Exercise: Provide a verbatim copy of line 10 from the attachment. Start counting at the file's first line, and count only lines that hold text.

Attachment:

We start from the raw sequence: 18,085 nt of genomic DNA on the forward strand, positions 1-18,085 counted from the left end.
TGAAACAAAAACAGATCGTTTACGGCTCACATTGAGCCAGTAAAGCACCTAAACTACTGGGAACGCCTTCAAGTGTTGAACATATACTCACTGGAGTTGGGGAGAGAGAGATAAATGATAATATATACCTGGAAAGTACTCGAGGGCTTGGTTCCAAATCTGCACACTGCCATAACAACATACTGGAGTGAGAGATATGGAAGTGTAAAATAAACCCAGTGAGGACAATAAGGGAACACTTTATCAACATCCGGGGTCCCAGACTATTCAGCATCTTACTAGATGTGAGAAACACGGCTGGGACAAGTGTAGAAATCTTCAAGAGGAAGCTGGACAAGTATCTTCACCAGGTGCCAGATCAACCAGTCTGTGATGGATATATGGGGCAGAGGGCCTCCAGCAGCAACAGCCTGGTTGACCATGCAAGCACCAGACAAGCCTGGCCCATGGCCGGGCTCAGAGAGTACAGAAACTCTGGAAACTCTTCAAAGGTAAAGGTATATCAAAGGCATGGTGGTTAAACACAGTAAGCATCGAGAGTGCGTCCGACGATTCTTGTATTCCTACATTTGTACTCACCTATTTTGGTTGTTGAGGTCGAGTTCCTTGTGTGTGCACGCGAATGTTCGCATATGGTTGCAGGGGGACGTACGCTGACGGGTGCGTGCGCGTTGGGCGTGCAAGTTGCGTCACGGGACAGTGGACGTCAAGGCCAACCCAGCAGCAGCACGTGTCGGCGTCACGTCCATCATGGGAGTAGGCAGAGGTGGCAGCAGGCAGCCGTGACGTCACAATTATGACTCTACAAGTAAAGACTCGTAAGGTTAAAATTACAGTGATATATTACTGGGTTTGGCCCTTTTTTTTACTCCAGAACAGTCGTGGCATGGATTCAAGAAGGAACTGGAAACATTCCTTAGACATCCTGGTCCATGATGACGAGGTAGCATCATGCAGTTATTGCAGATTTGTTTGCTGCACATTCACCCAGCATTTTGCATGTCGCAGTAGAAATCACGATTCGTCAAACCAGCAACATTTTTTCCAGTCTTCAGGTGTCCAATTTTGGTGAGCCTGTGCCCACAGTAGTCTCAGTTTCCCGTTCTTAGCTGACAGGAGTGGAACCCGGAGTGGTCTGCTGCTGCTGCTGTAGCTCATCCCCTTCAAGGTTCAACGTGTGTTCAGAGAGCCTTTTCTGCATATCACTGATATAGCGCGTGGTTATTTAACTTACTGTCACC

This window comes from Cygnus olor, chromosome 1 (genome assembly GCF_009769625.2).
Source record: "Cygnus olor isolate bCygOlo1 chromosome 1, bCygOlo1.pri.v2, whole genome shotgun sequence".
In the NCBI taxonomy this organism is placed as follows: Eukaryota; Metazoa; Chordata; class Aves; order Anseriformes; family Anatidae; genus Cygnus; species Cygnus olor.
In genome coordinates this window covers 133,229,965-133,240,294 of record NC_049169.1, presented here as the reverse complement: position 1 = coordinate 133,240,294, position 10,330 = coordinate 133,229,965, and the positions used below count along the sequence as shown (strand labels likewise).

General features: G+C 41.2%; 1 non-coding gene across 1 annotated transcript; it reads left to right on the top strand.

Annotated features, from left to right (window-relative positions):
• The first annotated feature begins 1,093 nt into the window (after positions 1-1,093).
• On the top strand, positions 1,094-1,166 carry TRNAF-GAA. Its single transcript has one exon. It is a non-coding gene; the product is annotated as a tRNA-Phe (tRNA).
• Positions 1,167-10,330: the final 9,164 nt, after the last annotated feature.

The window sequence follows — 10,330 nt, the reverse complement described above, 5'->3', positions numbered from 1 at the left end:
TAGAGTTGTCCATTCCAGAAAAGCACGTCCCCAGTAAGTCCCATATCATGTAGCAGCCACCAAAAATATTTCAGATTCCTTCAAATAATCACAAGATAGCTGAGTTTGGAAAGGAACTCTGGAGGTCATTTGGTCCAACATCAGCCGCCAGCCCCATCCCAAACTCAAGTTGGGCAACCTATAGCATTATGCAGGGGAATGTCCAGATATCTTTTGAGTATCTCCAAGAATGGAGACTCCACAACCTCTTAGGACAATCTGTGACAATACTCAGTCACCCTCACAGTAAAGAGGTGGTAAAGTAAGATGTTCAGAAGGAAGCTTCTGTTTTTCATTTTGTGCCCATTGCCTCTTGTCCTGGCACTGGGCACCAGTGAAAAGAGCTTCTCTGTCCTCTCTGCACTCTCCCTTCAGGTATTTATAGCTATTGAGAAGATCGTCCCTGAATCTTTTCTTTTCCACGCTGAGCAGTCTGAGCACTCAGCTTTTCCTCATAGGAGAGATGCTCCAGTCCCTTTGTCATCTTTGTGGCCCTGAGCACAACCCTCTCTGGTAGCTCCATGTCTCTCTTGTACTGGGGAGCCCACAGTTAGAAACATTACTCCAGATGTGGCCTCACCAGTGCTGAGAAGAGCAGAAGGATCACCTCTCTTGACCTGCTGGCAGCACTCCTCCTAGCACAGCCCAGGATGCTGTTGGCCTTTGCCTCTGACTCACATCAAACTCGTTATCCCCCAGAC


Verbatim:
• On the top strand, positions 1,094-1,166 carry TRNAF-GAA. Its single transcript has one exon. It is a non-coding gene; the product is annotated as a tRNA-Phe (tRNA).